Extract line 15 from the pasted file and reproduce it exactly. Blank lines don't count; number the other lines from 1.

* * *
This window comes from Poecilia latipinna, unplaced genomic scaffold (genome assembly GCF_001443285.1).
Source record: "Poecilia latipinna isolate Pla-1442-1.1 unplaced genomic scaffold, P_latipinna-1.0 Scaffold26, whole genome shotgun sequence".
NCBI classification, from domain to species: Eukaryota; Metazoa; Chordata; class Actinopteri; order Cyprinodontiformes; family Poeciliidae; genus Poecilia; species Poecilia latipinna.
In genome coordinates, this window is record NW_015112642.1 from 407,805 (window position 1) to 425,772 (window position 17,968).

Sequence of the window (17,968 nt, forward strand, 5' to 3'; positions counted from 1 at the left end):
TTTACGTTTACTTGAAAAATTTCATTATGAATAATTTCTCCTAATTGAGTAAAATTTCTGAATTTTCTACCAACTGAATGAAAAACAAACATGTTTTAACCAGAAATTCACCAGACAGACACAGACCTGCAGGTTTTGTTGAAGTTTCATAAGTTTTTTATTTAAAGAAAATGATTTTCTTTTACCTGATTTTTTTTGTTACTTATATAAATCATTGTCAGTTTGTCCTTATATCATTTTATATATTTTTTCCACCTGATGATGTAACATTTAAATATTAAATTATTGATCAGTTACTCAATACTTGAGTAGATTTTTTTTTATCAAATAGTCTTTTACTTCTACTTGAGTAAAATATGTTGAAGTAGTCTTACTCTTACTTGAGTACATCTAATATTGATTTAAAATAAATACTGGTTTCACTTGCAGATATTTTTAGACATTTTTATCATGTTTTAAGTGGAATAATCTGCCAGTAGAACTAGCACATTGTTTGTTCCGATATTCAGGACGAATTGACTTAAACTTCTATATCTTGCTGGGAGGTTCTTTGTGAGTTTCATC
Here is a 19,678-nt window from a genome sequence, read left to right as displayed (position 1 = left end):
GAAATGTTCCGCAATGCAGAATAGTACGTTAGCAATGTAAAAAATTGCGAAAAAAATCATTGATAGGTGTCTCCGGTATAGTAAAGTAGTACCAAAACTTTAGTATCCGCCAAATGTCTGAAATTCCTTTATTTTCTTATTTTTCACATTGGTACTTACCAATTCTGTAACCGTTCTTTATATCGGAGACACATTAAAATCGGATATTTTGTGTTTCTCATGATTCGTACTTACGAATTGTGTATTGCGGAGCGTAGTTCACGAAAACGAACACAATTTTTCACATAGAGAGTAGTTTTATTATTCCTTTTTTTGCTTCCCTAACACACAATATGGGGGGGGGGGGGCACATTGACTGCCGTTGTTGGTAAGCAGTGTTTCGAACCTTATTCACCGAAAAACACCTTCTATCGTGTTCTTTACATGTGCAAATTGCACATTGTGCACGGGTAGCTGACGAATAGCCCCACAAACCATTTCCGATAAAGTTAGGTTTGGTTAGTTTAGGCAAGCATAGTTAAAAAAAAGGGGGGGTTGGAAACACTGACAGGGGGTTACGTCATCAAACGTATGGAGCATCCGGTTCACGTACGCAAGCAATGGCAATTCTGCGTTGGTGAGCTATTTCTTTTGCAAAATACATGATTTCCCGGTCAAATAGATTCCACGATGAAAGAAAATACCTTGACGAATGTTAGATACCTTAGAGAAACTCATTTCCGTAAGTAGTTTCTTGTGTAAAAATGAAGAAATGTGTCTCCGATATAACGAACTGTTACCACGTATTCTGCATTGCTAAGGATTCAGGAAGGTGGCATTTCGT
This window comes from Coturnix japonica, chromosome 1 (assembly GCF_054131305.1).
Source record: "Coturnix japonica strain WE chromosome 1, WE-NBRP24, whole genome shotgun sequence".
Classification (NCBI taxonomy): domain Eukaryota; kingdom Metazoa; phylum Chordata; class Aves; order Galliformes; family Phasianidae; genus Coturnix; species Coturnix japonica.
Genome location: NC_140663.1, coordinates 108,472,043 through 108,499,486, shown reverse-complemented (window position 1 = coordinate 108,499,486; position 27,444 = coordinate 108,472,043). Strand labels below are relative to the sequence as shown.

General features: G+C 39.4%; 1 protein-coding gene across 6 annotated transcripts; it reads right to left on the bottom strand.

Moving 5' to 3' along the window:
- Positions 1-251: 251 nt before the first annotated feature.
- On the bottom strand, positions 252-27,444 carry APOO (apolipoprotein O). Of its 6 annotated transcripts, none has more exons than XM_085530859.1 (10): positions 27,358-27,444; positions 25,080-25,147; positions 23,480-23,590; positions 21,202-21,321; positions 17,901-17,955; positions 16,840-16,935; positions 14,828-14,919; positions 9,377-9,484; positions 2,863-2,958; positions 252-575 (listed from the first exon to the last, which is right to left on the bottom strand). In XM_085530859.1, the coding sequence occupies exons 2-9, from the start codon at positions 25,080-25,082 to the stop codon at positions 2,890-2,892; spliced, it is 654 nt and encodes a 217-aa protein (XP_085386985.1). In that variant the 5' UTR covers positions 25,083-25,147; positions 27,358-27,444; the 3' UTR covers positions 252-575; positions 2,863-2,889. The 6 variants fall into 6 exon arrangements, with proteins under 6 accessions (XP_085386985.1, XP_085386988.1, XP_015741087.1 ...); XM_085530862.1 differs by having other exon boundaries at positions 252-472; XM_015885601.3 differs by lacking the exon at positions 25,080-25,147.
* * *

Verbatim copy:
- Positions 1-251: 251 nt before the first annotated feature.